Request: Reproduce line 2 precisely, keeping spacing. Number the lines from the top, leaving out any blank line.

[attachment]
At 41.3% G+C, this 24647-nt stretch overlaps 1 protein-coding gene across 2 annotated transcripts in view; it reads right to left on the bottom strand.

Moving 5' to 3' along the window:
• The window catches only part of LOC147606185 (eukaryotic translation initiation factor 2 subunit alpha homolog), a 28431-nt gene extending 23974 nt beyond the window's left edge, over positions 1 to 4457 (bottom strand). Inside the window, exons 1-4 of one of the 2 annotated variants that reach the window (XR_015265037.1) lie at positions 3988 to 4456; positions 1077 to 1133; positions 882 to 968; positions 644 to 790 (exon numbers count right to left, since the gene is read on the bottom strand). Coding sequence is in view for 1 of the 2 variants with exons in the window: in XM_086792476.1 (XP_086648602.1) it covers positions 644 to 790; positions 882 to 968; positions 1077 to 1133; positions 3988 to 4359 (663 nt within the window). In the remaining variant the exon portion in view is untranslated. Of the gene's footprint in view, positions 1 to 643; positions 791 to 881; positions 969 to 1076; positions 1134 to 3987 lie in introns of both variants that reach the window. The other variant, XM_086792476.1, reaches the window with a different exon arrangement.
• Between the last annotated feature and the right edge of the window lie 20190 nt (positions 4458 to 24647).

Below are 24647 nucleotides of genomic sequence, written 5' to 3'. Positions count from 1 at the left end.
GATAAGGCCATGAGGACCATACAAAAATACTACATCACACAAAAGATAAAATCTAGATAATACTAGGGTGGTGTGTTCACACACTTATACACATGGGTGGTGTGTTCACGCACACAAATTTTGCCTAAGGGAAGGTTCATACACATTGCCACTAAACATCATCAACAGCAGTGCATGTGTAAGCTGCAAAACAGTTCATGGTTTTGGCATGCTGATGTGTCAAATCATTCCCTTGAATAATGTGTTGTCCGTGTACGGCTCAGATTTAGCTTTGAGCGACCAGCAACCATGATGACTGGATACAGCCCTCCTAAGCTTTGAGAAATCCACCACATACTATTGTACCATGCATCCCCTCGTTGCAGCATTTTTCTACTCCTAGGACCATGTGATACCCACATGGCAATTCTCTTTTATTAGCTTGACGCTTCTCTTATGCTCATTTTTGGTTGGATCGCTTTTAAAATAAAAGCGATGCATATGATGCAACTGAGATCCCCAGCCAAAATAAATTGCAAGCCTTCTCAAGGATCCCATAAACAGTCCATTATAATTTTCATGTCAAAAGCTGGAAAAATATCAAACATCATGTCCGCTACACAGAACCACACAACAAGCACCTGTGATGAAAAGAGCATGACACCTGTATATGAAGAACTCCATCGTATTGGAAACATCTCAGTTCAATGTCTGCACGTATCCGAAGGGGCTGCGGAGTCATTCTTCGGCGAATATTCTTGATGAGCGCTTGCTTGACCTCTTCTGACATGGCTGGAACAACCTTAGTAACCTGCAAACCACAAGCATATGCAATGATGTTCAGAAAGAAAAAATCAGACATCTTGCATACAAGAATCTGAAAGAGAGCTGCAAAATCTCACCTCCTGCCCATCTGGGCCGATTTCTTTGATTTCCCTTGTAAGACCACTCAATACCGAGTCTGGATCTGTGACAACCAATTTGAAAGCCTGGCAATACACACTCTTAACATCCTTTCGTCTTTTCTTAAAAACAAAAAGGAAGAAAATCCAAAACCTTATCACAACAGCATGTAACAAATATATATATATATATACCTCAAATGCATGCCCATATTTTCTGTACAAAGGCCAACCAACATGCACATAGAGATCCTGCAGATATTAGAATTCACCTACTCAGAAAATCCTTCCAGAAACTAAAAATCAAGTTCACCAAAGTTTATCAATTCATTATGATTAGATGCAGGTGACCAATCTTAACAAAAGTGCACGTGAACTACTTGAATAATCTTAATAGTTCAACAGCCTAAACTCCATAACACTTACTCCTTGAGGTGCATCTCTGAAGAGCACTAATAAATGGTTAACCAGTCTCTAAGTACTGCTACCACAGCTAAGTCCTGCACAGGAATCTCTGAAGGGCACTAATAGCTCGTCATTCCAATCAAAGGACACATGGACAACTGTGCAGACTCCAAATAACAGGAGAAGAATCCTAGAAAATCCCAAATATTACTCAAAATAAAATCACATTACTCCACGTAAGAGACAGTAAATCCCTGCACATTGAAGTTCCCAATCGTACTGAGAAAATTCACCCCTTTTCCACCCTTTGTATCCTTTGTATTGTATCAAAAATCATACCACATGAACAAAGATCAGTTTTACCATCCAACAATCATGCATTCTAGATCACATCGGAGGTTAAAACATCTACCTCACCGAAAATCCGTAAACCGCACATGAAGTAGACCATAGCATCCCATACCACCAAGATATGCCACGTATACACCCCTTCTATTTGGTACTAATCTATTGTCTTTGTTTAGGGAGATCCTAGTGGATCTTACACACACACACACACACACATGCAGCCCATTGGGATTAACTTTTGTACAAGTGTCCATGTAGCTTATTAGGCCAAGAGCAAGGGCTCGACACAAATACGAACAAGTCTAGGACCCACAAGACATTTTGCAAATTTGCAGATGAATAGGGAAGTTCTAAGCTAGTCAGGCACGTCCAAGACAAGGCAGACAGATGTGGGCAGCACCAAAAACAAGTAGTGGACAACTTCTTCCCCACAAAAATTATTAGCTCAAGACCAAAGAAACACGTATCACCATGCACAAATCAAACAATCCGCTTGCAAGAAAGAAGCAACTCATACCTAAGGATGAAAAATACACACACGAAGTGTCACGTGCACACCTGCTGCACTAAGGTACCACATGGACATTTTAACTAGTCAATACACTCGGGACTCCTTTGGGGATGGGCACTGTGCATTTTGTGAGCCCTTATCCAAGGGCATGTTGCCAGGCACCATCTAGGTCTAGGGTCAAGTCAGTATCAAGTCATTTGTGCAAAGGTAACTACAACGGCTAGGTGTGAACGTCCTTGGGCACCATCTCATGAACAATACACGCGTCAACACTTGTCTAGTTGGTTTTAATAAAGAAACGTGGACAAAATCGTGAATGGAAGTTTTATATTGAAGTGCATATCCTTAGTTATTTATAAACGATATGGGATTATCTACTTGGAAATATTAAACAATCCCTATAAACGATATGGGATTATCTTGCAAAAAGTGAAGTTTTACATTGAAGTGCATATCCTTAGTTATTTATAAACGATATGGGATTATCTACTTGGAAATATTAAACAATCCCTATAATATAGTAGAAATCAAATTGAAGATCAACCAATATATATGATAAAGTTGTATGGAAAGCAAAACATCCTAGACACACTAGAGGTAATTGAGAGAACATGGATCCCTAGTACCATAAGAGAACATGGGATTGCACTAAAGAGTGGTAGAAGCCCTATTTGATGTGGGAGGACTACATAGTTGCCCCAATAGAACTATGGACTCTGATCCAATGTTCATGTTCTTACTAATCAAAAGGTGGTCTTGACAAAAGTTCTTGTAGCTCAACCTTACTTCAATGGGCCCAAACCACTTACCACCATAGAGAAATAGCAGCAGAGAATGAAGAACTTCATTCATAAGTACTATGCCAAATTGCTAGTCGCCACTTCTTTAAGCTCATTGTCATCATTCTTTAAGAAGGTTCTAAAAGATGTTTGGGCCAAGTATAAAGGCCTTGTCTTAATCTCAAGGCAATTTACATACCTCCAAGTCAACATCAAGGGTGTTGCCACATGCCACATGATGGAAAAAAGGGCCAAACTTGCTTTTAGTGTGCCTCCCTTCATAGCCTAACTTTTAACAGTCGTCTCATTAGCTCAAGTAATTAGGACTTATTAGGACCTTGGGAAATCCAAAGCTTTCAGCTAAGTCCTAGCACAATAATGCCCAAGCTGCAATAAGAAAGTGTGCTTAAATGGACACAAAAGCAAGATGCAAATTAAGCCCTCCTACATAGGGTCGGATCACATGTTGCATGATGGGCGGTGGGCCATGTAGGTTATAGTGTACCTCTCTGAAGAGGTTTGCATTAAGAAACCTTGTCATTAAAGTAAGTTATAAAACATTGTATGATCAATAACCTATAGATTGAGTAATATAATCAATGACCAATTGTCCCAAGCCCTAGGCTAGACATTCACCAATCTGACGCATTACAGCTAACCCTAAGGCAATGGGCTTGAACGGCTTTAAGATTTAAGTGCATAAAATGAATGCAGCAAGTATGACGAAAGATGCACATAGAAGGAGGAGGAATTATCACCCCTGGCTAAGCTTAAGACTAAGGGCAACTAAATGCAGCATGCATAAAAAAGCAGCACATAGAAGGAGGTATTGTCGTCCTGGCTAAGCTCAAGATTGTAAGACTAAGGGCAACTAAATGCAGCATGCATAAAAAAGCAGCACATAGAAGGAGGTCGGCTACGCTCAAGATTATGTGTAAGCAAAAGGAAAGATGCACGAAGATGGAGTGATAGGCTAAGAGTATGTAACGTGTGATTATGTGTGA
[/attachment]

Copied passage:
Moving 5' to 3' along the window: